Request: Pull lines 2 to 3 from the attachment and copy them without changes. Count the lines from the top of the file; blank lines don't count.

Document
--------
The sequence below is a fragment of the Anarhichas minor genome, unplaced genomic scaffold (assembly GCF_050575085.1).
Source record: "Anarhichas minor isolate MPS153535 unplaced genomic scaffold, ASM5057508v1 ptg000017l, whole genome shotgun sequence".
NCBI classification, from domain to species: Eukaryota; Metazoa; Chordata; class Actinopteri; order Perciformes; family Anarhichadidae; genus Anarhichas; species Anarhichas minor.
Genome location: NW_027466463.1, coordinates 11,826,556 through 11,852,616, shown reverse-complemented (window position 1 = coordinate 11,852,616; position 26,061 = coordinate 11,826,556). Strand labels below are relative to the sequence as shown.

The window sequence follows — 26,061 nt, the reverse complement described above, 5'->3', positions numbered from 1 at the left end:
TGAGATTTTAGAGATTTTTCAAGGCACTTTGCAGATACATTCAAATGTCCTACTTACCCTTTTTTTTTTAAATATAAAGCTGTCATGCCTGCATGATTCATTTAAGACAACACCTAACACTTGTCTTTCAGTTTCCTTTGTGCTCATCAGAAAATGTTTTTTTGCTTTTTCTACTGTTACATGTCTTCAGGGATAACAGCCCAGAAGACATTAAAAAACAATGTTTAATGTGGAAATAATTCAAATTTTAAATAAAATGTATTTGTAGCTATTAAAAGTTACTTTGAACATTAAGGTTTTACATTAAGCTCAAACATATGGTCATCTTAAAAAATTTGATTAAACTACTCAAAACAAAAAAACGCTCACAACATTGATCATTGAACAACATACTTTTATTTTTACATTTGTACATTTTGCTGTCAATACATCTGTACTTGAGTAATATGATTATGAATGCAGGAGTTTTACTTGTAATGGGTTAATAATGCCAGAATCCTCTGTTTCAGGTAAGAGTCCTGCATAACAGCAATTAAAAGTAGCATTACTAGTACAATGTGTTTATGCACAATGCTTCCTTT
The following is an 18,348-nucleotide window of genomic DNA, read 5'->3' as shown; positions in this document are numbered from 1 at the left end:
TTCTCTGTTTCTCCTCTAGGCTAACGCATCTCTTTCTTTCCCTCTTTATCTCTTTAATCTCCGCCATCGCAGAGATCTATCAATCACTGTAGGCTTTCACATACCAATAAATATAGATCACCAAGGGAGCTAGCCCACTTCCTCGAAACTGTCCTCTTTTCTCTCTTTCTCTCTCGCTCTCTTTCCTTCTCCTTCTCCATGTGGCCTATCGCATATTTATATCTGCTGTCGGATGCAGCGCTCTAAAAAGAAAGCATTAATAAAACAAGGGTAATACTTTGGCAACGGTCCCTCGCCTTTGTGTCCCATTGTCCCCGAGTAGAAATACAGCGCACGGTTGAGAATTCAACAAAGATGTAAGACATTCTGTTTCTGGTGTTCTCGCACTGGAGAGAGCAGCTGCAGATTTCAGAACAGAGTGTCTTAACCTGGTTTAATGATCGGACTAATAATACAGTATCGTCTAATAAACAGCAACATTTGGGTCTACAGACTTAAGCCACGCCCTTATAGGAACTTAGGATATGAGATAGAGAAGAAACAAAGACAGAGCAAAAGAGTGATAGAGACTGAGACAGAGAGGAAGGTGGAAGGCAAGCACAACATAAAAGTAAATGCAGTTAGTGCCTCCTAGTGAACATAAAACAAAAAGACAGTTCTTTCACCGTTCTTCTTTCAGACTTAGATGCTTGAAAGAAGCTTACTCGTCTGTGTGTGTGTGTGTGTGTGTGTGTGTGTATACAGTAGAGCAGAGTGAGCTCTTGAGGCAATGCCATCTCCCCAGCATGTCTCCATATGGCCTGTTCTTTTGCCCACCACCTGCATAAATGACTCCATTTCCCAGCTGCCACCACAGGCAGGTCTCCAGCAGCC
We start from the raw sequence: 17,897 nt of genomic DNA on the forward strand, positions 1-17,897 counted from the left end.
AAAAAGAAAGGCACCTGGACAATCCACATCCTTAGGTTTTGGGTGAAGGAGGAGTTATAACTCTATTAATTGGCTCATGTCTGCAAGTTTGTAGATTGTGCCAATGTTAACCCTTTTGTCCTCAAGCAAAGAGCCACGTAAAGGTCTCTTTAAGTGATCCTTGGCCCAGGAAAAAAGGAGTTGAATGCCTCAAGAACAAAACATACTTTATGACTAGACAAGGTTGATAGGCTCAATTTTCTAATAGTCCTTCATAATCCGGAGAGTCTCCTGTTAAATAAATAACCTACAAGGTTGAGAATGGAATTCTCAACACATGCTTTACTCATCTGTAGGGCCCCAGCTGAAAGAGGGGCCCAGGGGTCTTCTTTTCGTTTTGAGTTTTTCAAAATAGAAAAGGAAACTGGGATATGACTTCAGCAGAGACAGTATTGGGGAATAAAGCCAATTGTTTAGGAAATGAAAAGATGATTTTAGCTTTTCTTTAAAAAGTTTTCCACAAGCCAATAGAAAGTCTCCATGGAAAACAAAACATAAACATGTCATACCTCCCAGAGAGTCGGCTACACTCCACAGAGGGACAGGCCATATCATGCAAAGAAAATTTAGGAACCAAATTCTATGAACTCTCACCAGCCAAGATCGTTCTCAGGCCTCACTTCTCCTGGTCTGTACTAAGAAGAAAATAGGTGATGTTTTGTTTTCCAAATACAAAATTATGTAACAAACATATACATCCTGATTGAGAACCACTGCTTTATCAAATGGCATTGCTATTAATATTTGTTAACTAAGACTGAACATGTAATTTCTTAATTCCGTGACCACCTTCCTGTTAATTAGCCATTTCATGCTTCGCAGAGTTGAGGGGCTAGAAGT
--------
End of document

Source record: "Anarhichas minor isolate MPS153535 unplaced genomic scaffold, ASM5057508v1 ptg000017l, whole genome shotgun sequence".
NCBI classification, from domain to species: Eukaryota; Metazoa; Chordata; class Actinopteri; order Perciformes; family Anarhichadidae; genus Anarhichas; species Anarhichas minor.